argument that a 30,000-pound minimum is necessary to meet rail competition is necessary to meet rail competition is at least consonant with the frequent recognition, both by the Commission and by this Court, that there are occasions when it is appropriate for the former to consider a carriers' need to meet other carriers' competition as a factor justifying what otherwise would be an unreasonable or an unduly discriminatory rate. [Footnote 14]
But whether and to what extent competition may have destructive effect, or other consequences hurtful to the public interest, in a particular situation may depend not merely on the difference in sizes of units, but on other factors. Each form of carriage has some inherent advantages over the others, such as mobility, speed, normal volume capacity, etc. Purely legal restrictions, such as limitations upon tonnage placed on trucks by state laws, create like or contrary effects. Whether, in a particular situation, the mere difference in loading capacity or some other or others of the many important factors affecting competitive position will be controlling depends upon the character of, and the factors involved in, that situation. And this is as true of one form of transportation as of another when, but for rate structures geared solely to costs of operation, it comes within a competitive tangent.
In such a situation, therefore, to tie rate differentials exclusively to minimum weights based on available unit size conceivably might allocate all shipments of that size to the form of transportation to which it appertains. Or, if the effect were less extensive, still it might impose conditions upon the competition unduly burdensome or not required by the competitive situation and the applicable statutory policies. Thus, appellants say the Commission's
ruling has such consequences in this case -- namely, to force them to make the 45 percent rate available on shipments between 20,000 and 30,000 pounds, thus placing the railroads at a disadvantage on such tonnages and compelling the motor carriers to reduce their rates on them below what the competition requires; or to compel them to forego an equality of rate with the railroads on shipments of 30,000 pounds and more by charging only the one rate of 47.5 percent on all shipments of 20,000 pounds and more. From these alternatives, it is charged the consequence is to force the truckers "out of that very large field of traffic" and allocate it to the railroads. Whether this is the effect or not we have no means of knowing on this record. Nor can we tell, other than by sheer acceptance of the Commission's conclusion, in the form of its statement of the result and cryptic formulation of the policy on which it is rested, whether the proposed rates will give the motor carriers an undue competitive advantage as to shipments of 20,000 to 30,000 pounds, whether there will be discrimination in fact between classes of shippers, or whether, though these things may result in the particular situation, they will do so only by virtue of its peculiar features or by virtue of its conformity to conditions generally prevailing in regions competitive as between rail and motor carriers.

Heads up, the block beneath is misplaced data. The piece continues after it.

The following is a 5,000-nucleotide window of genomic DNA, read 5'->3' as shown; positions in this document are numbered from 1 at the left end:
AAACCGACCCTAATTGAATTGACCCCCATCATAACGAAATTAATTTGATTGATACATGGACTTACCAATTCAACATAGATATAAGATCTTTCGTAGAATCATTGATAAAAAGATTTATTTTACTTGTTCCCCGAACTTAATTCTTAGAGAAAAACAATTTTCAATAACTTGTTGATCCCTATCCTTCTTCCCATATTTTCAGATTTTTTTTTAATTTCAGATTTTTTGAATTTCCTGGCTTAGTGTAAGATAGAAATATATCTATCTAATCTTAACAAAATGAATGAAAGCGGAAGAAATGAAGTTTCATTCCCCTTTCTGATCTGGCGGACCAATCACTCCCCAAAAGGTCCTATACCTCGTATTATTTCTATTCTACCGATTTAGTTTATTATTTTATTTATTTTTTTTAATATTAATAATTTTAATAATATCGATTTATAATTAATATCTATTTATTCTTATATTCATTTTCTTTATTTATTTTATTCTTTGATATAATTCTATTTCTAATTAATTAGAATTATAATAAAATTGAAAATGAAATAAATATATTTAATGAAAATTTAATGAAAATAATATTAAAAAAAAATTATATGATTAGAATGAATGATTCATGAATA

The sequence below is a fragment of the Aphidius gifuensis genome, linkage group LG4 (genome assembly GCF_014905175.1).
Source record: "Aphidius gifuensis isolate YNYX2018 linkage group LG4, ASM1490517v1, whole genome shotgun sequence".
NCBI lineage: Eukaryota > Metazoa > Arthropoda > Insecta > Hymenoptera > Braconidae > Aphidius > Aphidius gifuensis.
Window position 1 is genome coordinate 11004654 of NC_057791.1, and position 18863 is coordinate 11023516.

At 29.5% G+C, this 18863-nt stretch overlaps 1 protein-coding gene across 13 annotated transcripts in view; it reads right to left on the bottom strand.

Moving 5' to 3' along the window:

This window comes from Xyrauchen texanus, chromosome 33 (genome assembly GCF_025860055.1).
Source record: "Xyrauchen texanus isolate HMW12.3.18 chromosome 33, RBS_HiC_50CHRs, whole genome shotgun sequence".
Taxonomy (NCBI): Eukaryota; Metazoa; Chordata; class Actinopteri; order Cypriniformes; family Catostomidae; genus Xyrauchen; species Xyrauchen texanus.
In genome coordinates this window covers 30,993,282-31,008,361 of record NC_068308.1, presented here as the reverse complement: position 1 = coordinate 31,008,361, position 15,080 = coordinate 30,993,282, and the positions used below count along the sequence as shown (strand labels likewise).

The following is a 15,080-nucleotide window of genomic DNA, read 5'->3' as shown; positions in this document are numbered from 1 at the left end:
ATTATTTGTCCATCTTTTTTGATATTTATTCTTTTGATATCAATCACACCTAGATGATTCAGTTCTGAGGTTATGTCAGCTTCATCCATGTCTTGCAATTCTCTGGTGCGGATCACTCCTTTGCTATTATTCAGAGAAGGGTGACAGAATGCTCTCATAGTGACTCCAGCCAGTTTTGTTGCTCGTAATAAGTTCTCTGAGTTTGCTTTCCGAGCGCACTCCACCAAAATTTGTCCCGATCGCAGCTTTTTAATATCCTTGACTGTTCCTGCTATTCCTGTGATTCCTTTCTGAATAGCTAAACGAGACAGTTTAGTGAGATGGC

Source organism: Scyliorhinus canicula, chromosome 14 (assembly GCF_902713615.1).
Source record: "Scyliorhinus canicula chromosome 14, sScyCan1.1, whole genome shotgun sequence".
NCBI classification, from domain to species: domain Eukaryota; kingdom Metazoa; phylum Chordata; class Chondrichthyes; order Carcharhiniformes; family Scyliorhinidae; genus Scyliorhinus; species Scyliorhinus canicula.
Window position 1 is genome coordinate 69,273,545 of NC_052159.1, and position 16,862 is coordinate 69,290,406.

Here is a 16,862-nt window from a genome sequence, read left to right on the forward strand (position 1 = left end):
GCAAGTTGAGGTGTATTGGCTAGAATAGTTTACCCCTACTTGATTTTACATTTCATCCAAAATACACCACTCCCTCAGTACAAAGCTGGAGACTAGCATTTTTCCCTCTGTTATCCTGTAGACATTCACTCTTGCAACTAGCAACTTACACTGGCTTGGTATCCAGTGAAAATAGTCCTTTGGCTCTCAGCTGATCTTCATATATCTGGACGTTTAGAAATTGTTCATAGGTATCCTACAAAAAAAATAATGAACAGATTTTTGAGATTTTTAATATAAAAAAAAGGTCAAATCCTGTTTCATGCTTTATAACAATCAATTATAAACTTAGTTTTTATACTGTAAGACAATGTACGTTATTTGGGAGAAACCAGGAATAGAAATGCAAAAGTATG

These and other questions of like import remain unanswered upon the record. The problem is novel. It is not free from complexity, as appears from the Commission's hesitant departures from, then its return to, the long-established railroad rule in inter-carrier situations. Further, the matter is one of general importance. It affects not only shipments of linoleum, and motor carriers, but many kinds of shipment and all kinds of carriers within the Commission's jurisdiction. It may touch vitally the public interest. It involves, to some extent, the important task of reconciling previously established railroad
policies with, or adapting them to, the requirements of the presently effective National Transportation Policy and its application to a coordinated transportation system. Upon a matter of such consequence and complexity, our function in review cannot be performed without further foundation than has been made.